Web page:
PACIFIC GAS AND ELECTRIC COMPANY, Petitioner, v. FEDERAL ENERGY REGULATORY COMMISSION, Respondent. Northern California Power Agency, et al., Intervenors.
Pacific Gas and Electric Co. disputes the meaning of two agreements between it and Western Area Power Administration, a federal entity that operates hydroelectric projects in the West. The agreements (a contract and an amendment to the contract) provide “load shaping” for Western, i.e., give it access to PG&E's non-hydro power to balance Western's hydro supplies and enable it to offer customers firm service; and they give PG&E access to Western's excess hydro power at prices lower than PG&E's average costs.
Under the agreements, the rate that PG&E charges Western for energy is based on PG&E's costs for thermal generation, i.e., producing power from its fossil fuel and nuclear plants. These costs became less obviously suitable as markers when California restructured its energy market in 1996. PG&E then divested itself of most of its generation facilities, retaining only a single nuclear power plant and a small number of gas-fired facilities. Although PG&E still produces three times as much energy as Western requires, its remaining plants are ill-suited to provide load-shaping services for Western, and it now relies on market purchases (in whole or in part) for the energy it supplies Western. It would like to be able to charge Western the same price it pays.
The California restructuring also established an “Independent System Operator” (“ISO”), to which PG&E turned over the operation of its transmission facilities. As a result PG&E is now billed for several new services. It would like to have Western cover some of these costs.
Accordingly it filed a new rate schedule with the Federal Energy Regulatory Commission under § 205 of the Federal Power Act (“FPA”), 16 U.S.C. § 824d (2000), changing its energy rates to reflect the new sources (which are currently much more expensive) and its transmission rates to reflect the new ISO costs. FERC accepted the proposal for filing but suspended the rate increases for five months, as permitted by the statute, and set the matter for an evidentiary hearing. 95 FERC ¶ 61,273, 2001 WL 34076808 (2001). As the right of a utility to effect rate changes via § 205 may be overridden by a contract between the parties, see Federal Power Commission v. Sierra Pacific Power Co., 350 U.S. 348, 353, 76 S.Ct. 368, 371-72, 100 L.Ed. 388 (1956); United Gas Pipe Line Co. v. Mobile Gas Service Corp., 350 U.S. 332, 76 S.Ct. 373, 100 L.Ed. 373 (1956), the initial-and fatal-issue was whether the agreements between PG&E and Western barred the filing.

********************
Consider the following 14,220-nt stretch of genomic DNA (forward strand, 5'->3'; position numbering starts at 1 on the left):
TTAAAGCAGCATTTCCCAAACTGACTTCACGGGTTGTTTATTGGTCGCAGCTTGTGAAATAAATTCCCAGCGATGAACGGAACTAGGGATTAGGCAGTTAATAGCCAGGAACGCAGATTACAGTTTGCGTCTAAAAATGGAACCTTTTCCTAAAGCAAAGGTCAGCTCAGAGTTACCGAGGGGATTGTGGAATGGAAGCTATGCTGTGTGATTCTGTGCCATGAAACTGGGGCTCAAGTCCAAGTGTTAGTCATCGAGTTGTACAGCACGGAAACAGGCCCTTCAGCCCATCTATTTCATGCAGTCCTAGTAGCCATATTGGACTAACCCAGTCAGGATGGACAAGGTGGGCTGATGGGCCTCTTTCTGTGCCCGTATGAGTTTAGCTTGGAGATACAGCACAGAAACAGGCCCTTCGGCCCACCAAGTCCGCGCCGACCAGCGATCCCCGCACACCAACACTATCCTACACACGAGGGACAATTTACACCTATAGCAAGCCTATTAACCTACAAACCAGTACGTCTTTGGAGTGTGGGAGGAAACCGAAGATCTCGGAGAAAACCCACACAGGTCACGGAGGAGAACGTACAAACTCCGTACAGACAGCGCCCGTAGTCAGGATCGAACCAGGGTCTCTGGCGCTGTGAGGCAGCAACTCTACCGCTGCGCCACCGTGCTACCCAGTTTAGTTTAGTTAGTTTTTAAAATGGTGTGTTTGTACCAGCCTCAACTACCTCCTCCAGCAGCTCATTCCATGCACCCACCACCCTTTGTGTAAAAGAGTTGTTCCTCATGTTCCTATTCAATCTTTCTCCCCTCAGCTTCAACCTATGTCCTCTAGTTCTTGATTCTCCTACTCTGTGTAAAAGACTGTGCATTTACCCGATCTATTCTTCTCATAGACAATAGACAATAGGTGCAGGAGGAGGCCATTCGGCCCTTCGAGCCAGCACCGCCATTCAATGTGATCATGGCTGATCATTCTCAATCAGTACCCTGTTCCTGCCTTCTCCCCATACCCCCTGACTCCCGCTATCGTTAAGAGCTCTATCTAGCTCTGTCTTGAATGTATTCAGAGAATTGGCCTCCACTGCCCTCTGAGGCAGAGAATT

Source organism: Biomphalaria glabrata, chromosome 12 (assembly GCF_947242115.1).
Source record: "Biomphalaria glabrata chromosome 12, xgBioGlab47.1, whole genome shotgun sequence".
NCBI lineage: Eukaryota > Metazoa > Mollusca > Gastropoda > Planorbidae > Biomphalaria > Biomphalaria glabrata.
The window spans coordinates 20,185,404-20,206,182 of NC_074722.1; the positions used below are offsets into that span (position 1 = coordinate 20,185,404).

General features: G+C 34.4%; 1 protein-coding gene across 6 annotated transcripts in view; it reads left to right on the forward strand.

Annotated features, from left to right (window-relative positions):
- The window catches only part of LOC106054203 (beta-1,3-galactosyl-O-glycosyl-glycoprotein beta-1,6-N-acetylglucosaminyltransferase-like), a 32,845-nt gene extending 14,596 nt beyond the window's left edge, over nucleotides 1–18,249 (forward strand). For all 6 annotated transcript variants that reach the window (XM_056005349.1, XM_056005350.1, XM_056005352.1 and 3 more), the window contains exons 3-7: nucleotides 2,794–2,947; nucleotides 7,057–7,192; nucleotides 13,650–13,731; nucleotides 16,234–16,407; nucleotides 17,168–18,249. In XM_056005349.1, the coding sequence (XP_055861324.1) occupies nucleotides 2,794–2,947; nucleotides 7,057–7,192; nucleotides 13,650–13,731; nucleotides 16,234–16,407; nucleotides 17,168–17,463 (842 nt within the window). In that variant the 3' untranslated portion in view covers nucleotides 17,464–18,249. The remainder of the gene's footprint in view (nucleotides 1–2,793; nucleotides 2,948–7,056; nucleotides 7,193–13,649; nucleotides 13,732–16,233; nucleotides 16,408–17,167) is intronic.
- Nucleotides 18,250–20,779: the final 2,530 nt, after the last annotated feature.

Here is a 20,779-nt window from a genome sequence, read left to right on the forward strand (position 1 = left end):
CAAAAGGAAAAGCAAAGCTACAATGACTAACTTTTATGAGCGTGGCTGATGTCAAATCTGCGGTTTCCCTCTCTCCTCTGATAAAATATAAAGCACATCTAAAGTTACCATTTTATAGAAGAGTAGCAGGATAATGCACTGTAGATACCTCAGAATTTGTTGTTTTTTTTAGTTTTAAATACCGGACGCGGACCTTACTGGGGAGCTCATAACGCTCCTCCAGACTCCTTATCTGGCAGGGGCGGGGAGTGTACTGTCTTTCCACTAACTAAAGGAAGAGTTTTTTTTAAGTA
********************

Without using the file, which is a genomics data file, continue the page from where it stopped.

The ALJ ruled in favor of Western, finding such a bar. She held that the agreements unambiguously precluded PG&E from using § 205 to change energy rates except in three specific circumstances, none of which applied. Pacific Gas & Elec. Co. (“ALJ Opinion”), 96 FERC ¶ 63,043, at 65,282-91, 2001 WL 34076544 (2001). As to transmission rates, she found that PG&E had not complied with the contractual condition precedent of participating in a “joint review” of relevant cost information with Western. Id. at 65,292-93. FERC affirmed in a very brief order, 97 FERC ¶ 61,082, 2001 WL 1287714 (2001), and denied PG&E's petition for rehearing, 97 FERC ¶ 61,335, 2001 WL 34075786 (2001).
As to the energy rates, we affirm. As to the transmission rates, we remand the case for the Commission to reexamine the joint review issue, on which the ALJ's opinion muddled the governing standard and failed to address seemingly significant fact claims.
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The controlling agreements are Contract No. 14-06-200-2948A (the “Contract”), executed July 31, 1967, and the “Energy Account No. 2 and Capacity Account Repurchase Rate Letter Agreement” (the “Letter Agreement”), dated February 7, 1992. Article 32 of the Contract provides for “joint review” of the rates every five years, and, if the review fails to yield agreement, allows either party to seek FERC approval for changes. PG&E invoked Article 32 in filing under § 205 of the FPA for changes to both its energy and transmission rates. As to energy rates, the issues revolve entirely around new restrictions that FERC believed were added by the Letter Agreement; as to transmission rates, they revolve entirely around Article 32's joint review process.